To The Editor:

For the last four years, cries of “I want my country back,” have resounded across America.

This sentiment was echoed last week in a Letter to The Editor about Alexis de Tocqueville’s writings about the new American experiment in 1830. What was perhaps most remarkable about this letter is the choice of wording about how America in 1830 was not “chained” by classes and believed in “hard work and sweat.” He then goes on to say that we have accepted a “servant-master” relationship in America today.

This rhetoric is stunning because when Tocqueville visited this new America, there were millions of slaves driving the American economy with their work, their bodies, and their offspring. America was benefiting by treating human beings like livestock. Tocqueville himself was incredibly critical of the racism and slave trade he saw in this fledgling country. To say that almost half of America has given up on freedom shows a marked disregard for the fact that America was founded and prospered on allowing no freedoms to African-Americans and women.

Tocqueville saw potential, but he didn’t see a finished experiment.

Tocqueville died before the American Civil War, before the height of industrialization, before women were granted the right to vote, before the Civil Rights, before sweeping changes in technology, medicine and globalization.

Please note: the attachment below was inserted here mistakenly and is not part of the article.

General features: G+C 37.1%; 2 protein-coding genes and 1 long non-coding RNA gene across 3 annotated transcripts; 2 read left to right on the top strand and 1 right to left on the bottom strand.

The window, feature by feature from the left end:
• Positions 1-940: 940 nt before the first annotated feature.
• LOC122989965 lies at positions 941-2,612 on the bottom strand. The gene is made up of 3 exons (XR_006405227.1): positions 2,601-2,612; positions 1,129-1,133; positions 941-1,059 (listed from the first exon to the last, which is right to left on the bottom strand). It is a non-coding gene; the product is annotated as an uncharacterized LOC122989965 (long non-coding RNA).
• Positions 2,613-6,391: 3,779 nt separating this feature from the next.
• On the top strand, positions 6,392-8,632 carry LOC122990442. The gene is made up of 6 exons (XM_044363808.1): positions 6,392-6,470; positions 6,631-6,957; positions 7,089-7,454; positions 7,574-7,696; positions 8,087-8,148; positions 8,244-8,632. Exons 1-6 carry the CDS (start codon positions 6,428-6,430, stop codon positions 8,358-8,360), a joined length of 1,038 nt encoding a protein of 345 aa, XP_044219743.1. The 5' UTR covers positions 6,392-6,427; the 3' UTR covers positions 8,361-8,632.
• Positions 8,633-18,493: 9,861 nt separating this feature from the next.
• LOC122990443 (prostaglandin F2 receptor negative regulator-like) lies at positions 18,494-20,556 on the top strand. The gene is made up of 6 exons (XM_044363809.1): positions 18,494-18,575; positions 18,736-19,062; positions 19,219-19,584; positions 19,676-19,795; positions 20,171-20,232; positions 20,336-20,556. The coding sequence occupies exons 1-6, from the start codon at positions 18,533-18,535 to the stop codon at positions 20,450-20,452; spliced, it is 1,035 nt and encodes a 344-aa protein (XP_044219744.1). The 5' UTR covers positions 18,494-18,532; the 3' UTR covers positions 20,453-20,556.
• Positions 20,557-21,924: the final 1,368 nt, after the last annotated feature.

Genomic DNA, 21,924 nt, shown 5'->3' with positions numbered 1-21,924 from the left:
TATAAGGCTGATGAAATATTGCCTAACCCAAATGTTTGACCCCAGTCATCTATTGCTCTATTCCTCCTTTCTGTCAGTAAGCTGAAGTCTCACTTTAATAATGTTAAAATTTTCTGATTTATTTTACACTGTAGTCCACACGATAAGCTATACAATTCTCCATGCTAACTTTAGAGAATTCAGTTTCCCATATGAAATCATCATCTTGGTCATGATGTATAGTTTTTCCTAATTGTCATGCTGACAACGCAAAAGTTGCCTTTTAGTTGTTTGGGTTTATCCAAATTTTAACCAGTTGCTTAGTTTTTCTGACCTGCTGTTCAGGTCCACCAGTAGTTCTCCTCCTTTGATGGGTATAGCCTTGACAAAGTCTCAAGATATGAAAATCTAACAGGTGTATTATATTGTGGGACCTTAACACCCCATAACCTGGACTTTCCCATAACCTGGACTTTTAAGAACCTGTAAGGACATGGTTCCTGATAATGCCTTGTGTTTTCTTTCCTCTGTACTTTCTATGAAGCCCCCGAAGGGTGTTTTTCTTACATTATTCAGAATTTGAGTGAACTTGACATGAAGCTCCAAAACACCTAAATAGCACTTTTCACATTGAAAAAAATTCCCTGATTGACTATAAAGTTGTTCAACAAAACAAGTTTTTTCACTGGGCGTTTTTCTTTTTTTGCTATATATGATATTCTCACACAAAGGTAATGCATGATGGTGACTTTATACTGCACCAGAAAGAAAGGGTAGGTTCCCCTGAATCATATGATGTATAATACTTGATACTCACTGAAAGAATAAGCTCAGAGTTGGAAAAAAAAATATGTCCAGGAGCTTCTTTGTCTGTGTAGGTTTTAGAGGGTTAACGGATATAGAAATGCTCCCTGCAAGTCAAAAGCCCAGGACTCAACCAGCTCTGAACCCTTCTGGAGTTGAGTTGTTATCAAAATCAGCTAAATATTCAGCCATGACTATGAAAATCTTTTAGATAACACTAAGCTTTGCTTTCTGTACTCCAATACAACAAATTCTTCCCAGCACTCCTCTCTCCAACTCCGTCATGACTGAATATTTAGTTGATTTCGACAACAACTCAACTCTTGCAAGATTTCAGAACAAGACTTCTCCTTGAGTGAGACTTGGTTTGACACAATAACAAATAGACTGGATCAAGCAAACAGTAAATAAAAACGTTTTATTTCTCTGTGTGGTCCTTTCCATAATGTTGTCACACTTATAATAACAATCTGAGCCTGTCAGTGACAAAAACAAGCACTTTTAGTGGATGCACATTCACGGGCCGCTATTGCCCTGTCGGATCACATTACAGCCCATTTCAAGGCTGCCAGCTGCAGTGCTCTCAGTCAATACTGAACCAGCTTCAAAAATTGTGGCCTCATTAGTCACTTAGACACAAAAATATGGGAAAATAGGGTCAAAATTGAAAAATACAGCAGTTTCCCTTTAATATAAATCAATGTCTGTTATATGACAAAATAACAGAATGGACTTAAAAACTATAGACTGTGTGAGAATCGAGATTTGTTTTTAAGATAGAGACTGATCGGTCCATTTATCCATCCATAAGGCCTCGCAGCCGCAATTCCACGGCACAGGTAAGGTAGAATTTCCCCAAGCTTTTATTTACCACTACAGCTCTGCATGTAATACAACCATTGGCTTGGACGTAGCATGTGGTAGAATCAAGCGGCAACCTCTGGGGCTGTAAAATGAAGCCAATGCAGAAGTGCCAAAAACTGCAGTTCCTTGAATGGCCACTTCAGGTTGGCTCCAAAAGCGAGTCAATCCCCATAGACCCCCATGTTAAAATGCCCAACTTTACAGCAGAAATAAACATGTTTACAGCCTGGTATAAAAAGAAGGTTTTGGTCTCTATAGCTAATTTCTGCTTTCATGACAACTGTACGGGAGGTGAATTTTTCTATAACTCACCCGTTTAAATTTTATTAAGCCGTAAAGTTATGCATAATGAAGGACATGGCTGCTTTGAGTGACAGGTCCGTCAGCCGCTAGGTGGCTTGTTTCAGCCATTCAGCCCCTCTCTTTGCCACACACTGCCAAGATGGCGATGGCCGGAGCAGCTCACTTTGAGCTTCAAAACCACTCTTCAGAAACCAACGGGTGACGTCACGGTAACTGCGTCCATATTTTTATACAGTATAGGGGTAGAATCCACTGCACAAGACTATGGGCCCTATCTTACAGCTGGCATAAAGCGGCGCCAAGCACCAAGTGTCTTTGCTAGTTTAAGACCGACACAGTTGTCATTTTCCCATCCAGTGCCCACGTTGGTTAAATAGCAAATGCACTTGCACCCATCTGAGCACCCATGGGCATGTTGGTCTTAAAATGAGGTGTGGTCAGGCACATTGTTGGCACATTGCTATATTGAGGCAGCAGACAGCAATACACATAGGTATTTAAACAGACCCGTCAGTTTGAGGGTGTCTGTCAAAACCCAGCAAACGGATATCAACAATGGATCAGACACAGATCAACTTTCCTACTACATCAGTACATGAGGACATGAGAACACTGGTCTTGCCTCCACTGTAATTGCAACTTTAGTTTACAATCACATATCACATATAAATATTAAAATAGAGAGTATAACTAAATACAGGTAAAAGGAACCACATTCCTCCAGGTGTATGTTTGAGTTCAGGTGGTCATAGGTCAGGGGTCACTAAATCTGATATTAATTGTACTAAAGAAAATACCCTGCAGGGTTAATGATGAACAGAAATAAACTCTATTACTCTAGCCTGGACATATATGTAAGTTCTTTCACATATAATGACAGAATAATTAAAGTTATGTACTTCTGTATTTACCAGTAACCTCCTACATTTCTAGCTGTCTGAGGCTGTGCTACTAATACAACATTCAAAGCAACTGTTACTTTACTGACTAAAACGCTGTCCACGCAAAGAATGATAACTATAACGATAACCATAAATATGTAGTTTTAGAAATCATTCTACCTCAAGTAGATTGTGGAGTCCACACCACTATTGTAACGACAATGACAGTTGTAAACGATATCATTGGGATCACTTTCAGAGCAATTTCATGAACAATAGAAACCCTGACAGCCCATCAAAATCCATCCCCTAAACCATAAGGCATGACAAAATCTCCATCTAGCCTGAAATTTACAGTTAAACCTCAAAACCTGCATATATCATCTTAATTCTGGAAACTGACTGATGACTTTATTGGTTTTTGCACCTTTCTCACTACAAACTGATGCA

When I hear cries to go back to 1830, I hear cries that disregard America’s history. If we want the economy of yesteryear, then we must go back to slavery, take away women’s rights and autonomy and limit our trade and life spans.

In regard to another letter on the subject of abortion, the same ideas apply. “Going back” to a time when abortion was illegal will not reduce the number of abortions in a society. If the true goal of the pro-life movement is to reduce abortions, then the solutions are quite simple: comprehensive education, accessible/free birth control, generous paid parental leave after birth, and legal and accessible abortion services for women who need them. But this kind of progress is also halted, typically by the same who claim to care most about eliminating abortion.

Those who have held privilege in our country since its inception have had a great deal to say about the rights and responsibilities of those of us who haven’t. We can’t go back, and we can’t overturn our history of oppression. None of this is liberal propaganda. It is our history.

America was — and is —indeed a great experiment. Since we have that honor, we should embrace progress and have the desire to evolve.